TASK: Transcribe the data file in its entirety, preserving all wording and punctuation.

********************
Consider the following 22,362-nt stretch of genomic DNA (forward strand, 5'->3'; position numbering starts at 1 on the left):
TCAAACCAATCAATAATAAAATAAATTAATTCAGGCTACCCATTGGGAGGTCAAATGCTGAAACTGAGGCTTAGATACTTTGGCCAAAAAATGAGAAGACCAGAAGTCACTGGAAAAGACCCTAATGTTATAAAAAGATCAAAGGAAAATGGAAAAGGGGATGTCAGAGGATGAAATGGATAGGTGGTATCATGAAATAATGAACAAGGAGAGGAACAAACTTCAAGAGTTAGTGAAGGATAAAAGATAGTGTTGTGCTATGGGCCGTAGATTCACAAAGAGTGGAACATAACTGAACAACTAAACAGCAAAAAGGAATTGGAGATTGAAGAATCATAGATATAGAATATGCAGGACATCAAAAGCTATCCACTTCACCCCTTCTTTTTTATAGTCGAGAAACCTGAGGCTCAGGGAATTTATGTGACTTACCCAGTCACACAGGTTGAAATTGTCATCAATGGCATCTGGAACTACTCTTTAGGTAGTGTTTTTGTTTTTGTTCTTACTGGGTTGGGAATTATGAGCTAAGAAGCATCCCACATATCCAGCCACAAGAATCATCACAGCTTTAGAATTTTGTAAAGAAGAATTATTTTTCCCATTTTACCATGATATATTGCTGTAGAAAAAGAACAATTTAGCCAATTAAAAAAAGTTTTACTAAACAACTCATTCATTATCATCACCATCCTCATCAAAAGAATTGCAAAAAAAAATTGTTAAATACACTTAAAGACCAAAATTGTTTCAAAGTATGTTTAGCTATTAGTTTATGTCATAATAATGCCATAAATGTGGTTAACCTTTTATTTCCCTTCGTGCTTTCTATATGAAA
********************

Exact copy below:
Consider the following 22,362-nt stretch of genomic DNA (forward strand, 5'->3'; position numbering starts at 1 on the left):
TCAAACCAATCAATAATAAAATAAATTAATTCAGGCTACCCATTGGGAGGTCAAATGCTGAAACTGAGGCTTAGATACTTTGGCCAAAAAATGAGAAGACCAGAAGTCACTGGAAAAGACCCTAATGTTATAAAAAGATCAAAGGAAAATGGAAAAGGGGATGTCAGAGGATGAAATGGATAGGTGGTATCATGAAATAATGAACAAGGAGAGGAACAAACTTCAAGAGTTAGTGAAGGATAAAAGATAGTGTTGTGCTATGGGCCGTAGATTCACAAAGAGTGGAACATAACTGAACAACTAAACAGCAAAAAGGAATTGGAGATTGAAGAATCATAGATATAGAATATGCAGGACATCAAAAGCTATCCACTTCACCCCTTCTTTTTTATAGTCGAGAAACCTGAGGCTCAGGGAATTTATGTGACTTACCCAGTCACACAGGTTGAAATTGTCATCAATGGCATCTGGAACTACTCTTTAGGTAGTGTTTTTGTTTTTGTTCTTACTGGGTTGGGAATTATGAGCTAAGAAGCATCCCACATATCCAGCCACAAGAATCATCACAGCTTTAGAATTTTGTAAAGAAGAATTATTTTTCCCATTTTACCATGATATATTGCTGTAGAAAAAGAACAATTTAGCCAATTAAAAAAAGTTTTACTAAACAACTCATTCATTATCATCACCATCCTCATCAAAAGAATTGCAAAAAAAAATTGTTAAATACACTTAAAGACCAAAATTGTTTCAAAGTATGTTTAGCTATTAGTTTATGTCATAATAATGCCATAAATGTGGTTAACCTTTTATTTCCCTTCGTGCTTTCTATATGAAA